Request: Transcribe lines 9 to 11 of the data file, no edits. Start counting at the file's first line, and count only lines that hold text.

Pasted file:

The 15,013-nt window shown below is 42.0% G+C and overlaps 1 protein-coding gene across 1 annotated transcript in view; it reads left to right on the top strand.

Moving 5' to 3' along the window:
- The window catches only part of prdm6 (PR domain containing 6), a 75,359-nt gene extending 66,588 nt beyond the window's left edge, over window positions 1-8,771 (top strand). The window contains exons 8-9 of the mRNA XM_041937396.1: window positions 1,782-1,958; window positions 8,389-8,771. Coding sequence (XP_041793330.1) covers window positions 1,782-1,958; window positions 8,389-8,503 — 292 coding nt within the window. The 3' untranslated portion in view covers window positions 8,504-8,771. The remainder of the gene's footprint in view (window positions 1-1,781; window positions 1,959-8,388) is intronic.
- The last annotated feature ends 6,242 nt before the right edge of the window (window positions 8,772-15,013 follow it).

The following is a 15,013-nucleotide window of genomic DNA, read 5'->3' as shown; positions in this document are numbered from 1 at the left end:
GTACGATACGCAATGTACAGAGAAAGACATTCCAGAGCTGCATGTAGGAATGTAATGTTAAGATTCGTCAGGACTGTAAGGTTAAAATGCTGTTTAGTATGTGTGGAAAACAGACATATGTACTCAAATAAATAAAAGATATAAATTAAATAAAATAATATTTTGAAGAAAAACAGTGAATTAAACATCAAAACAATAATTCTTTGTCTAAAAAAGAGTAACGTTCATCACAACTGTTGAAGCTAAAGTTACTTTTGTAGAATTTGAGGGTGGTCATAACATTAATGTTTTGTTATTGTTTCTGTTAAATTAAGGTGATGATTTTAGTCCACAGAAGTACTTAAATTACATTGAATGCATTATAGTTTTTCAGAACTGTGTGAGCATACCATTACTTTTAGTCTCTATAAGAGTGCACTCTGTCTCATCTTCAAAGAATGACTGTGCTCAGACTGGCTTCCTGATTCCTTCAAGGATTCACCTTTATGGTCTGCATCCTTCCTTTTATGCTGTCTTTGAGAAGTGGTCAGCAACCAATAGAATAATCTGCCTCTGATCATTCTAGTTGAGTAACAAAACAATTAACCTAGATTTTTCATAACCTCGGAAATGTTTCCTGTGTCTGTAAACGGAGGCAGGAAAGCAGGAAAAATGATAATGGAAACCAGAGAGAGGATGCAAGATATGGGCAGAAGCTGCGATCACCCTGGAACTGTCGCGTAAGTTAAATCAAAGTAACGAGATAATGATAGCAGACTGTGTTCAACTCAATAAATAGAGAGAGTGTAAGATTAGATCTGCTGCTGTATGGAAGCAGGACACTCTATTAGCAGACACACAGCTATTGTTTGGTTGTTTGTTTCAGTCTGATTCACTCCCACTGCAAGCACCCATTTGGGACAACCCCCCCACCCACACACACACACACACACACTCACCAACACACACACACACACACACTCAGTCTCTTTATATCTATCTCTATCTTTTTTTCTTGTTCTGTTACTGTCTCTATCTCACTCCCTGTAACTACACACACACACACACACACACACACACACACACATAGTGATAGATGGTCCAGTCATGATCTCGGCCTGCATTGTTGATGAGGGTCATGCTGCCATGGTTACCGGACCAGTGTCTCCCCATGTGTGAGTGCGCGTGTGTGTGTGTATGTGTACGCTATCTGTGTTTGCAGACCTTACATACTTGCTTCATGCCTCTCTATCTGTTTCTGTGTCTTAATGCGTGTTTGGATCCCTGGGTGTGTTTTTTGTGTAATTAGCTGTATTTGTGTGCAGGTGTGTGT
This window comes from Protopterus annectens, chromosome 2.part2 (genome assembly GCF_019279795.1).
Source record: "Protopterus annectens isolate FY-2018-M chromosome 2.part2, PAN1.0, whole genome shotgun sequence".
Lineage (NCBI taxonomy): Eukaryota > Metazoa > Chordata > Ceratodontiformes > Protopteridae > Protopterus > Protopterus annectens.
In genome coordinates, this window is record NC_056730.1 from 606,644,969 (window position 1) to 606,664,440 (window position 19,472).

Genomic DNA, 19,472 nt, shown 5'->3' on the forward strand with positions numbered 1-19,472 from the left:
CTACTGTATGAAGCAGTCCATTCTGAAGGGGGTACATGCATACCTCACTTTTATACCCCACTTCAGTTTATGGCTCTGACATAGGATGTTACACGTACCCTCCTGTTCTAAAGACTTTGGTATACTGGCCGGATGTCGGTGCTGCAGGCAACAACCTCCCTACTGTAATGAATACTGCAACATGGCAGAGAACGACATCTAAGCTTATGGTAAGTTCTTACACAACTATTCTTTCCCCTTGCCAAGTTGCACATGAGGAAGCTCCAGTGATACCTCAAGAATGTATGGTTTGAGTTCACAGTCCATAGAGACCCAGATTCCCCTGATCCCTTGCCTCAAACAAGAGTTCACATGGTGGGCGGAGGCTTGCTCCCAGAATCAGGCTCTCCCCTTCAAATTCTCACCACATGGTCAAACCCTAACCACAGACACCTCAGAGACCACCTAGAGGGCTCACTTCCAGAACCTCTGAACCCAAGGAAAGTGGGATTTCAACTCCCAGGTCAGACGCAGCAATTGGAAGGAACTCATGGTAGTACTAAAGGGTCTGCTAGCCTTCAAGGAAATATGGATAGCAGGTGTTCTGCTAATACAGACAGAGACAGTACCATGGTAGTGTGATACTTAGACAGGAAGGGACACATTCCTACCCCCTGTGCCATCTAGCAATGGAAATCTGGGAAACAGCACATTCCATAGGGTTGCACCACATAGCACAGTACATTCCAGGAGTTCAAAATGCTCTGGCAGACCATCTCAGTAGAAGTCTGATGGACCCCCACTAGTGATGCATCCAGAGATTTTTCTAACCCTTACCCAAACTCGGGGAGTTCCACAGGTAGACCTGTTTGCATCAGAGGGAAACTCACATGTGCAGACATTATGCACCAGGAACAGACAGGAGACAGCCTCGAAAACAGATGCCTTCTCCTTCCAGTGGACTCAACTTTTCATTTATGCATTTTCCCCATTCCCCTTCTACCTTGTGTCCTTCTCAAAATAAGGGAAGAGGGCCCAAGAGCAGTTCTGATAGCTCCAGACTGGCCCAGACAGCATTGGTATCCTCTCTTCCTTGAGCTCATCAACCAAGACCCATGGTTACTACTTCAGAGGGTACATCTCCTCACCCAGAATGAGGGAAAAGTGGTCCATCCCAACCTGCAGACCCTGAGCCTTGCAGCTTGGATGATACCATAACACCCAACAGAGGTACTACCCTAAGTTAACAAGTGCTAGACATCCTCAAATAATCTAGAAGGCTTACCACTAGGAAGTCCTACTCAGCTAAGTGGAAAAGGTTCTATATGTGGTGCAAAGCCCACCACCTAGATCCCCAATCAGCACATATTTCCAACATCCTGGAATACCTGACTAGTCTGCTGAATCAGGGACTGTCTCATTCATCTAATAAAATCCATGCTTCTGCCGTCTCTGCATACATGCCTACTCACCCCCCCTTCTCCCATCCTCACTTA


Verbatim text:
Lineage (NCBI taxonomy): Eukaryota > Metazoa > Chordata > Ceratodontiformes > Protopteridae > Protopterus > Protopterus annectens.
In genome coordinates, this window is record NC_056730.1 from 606,644,969 (window position 1) to 606,664,440 (window position 19,472).

Genomic DNA, 19,472 nt, shown 5'->3' on the forward strand with positions numbered 1-19,472 from the left: